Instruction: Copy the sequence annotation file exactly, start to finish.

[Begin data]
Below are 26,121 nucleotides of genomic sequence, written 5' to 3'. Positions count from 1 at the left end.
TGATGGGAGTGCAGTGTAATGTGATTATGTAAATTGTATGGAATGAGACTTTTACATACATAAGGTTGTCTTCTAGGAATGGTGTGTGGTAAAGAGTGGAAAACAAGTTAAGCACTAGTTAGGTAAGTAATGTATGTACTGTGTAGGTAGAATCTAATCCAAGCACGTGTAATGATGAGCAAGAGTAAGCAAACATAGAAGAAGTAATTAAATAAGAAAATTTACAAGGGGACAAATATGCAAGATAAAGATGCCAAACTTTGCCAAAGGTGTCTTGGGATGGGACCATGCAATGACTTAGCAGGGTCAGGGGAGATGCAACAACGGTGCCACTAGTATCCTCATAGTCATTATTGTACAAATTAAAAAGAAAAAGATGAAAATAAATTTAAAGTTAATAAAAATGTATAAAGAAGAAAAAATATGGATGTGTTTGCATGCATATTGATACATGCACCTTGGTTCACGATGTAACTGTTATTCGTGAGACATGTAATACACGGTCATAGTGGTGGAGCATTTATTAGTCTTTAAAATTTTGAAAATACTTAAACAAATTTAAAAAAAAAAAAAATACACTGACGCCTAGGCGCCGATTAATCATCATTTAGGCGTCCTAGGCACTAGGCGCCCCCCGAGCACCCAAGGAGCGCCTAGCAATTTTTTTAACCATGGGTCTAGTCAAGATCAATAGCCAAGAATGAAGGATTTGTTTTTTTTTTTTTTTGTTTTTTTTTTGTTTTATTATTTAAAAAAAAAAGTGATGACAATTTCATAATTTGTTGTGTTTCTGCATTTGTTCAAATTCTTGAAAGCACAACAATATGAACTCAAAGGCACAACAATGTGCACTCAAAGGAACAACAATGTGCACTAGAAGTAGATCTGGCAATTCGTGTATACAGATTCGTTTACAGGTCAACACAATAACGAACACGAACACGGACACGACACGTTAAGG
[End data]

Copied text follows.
Below are 26,121 nucleotides of genomic sequence, written 5' to 3'. Positions count from 1 at the left end.
TGATGGGAGTGCAGTGTAATGTGATTATGTAAATTGTATGGAATGAGACTTTTACATACATAAGGTTGTCTTCTAGGAATGGTGTGTGGTAAAGAGTGGAAAACAAGTTAAGCACTAGTTAGGTAAGTAATGTATGTACTGTGTAGGTAGAATCTAATCCAAGCACGTGTAATGATGAGCAAGAGTAAGCAAACATAGAAGAAGTAATTAAATAAGAAAATTTACAAGGGGACAAATATGCAAGATAAAGATGCCAAACTTTGCCAAAGGTGTCTTGGGATGGGACCATGCAATGACTTAGCAGGGTCAGGGGAGATGCAACAACGGTGCCACTAGTATCCTCATAGTCATTATTGTACAAATTAAAAAGAAAAAGATGAAAATAAATTTAAAGTTAATAAAAATGTATAAAGAAGAAAAAATATGGATGTGTTTGCATGCATATTGATACATGCACCTTGGTTCACGATGTAACTGTTATTCGTGAGACATGTAATACACGGTCATAGTGGTGGAGCATTTATTAGTCTTTAAAATTTTGAAAATACTTAAACAAATTTAAAAAAAAAAAAAATACACTGACGCCTAGGCGCCGATTAATCATCATTTAGGCGTCCTAGGCACTAGGCGCCCCCCGAGCACCCAAGGAGCGCCTAGCAATTTTTTTAACCATGGGTCTAGTCAAGATCAATAGCCAAGAATGAAGGATTTGTTTTTTTTTTTTTTTGTTTTTTTTTTGTTTTATTATTTAAAAAAAAAAGTGATGACAATTTCATAATTTGTTGTGTTTCTGCATTTGTTCAAATTCTTGAAAGCACAACAATATGAACTCAAAGGCACAACAATGTGCACTCAAAGGAACAACAATGTGCACTAGAAGTAGATCTGGCAATTCGTGTATACAGATTCGTTTACAGGTCAACACAATAACGAACACGAACACGGACACGACACGTTAAGG